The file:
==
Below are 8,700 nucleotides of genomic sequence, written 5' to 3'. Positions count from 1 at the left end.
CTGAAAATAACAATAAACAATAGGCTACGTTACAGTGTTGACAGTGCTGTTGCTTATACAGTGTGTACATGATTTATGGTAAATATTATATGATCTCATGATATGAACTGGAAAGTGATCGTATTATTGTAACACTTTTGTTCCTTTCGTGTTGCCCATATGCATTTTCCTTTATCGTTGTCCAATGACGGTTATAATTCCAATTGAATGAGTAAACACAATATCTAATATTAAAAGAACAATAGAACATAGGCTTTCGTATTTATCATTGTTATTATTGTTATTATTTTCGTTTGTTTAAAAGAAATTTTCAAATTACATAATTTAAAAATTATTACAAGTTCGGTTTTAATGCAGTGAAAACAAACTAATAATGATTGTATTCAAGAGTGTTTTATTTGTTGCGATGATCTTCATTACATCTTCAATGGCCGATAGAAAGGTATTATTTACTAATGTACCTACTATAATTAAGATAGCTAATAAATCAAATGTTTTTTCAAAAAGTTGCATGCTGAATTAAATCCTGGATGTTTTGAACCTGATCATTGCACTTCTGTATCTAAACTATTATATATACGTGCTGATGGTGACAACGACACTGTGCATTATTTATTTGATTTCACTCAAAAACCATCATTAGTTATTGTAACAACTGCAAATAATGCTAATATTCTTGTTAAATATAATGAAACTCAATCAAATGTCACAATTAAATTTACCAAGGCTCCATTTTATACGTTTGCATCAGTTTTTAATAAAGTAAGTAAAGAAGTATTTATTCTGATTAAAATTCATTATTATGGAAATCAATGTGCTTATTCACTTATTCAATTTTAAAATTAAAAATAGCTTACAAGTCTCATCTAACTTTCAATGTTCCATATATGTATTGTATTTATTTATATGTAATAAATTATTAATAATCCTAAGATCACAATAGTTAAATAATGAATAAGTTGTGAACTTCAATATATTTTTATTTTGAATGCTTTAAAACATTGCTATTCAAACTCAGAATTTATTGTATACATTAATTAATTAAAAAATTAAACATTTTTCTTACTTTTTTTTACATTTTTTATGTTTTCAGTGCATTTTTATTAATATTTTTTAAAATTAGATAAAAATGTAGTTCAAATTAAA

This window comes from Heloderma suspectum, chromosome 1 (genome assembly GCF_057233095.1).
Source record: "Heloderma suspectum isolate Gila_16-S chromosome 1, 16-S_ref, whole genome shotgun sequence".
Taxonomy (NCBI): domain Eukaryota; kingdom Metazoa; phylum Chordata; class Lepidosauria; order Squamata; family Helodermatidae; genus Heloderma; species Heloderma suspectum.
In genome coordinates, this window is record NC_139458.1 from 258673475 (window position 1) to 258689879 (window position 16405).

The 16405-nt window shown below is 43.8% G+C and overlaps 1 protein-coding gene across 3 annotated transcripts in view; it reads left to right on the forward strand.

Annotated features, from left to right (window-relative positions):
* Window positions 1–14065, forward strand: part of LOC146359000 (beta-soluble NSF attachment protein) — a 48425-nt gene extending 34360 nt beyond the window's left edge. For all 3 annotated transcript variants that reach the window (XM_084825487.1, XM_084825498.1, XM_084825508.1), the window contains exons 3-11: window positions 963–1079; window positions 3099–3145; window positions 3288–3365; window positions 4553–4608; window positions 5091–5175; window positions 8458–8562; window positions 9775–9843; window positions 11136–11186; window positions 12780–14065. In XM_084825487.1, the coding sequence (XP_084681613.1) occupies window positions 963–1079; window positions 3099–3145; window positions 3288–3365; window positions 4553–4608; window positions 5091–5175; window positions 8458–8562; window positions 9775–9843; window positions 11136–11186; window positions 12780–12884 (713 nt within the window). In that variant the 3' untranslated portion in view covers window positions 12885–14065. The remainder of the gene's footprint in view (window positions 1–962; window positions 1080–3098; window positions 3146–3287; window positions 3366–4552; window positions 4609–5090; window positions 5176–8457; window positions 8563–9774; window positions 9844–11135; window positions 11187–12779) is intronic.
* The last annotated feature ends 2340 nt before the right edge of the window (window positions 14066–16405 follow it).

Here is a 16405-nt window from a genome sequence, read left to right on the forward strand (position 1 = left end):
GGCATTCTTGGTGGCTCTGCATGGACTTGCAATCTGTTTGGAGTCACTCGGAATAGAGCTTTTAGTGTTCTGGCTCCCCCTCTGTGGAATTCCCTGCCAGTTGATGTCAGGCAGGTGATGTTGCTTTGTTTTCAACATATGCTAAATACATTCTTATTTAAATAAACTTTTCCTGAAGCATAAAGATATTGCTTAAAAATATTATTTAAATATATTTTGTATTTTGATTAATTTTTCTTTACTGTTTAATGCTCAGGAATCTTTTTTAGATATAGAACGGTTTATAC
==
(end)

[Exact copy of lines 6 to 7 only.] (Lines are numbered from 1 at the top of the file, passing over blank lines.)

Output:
In genome coordinates, this window is record NC_139458.1 from 258673475 (window position 1) to 258689879 (window position 16405).

The 16405-nt window shown below is 43.8% G+C and overlaps 1 protein-coding gene across 3 annotated transcripts in view; it reads left to right on the forward strand.